Vol 62, No 2 (2011)
Case report
Published online: 2011-04-29

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A case of Cushing’s syndrome in pregnancy

Grażyna Bednarek-Tupikowska, Eliza Kubicka, Teresa Sicińska-Werner, Anna Kazimierczak, Jacek Winowski, Małgorzata Tupikowska, Maria Janczyszyn, Marek Bolanowski
Endokrynol Pol 2011;62(2):181-185.


Cushing’s syndrome (also known as hypercortisolemia) is rare in pregnant women due to the menstrual disturbances and infertility in women with hypercortisolism. A diagnosis of pathological hypercortisolism in pregnant women is often difficult as some symptoms of the disease may be associated with a complicated pregnancy. Hypercortisolemia leads to serious complications for mother and foetus, and is associated with premature labour and high foetal mortality. Hormonal and radiological diagnostics in pregnancy are limited. The results of hormonal measurements and dynamic tests are difficult to interpret due to the physiological changes in the hypothalamo-pituitaryadrenal axis connected with pregnancy. The optimal time and method of treatment should be chosen cautiously case by case because of the possibility of maternal and foetal complications.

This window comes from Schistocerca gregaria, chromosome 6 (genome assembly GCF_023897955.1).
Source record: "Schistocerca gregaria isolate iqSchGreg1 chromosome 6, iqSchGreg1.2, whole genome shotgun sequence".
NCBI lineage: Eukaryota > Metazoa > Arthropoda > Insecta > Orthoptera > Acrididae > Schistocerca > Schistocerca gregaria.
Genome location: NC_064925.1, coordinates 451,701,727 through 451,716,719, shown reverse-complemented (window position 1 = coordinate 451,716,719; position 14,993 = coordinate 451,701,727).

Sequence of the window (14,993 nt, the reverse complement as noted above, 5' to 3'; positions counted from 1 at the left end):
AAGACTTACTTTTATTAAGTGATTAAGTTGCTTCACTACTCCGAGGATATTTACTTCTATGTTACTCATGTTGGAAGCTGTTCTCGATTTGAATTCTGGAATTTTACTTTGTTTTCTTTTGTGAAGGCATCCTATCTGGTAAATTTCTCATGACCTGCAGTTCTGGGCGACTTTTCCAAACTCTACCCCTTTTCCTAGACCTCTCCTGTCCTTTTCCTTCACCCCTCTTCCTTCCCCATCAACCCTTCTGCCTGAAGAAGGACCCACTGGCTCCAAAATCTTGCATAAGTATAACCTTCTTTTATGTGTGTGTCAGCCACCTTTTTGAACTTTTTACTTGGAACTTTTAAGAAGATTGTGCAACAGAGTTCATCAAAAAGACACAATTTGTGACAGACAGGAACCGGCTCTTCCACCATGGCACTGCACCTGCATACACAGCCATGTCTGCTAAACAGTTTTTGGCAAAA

In this paper, we present a case of Cushing’s syndrome secondary to adrenal adenoma in which the diagnosis was made in the 22nd week of pregnancy. Due to the advanced gestational status and mild symptoms of hypercortisolism, only symptomatic treatment was introduced. The patient was under continuous obstetric and endocrinological care. At 35 weeks of gestation, the pregnancy was terminated by emergency caesarean section because of premature detachment of the placenta. A male infant weighing 2,450 g was delivered; neither adrenal insufficiency in the child nor hypercortisolemia complications in the mother were observed.
(Pol J Endocrinol 2011; 62 (2): 181–185)

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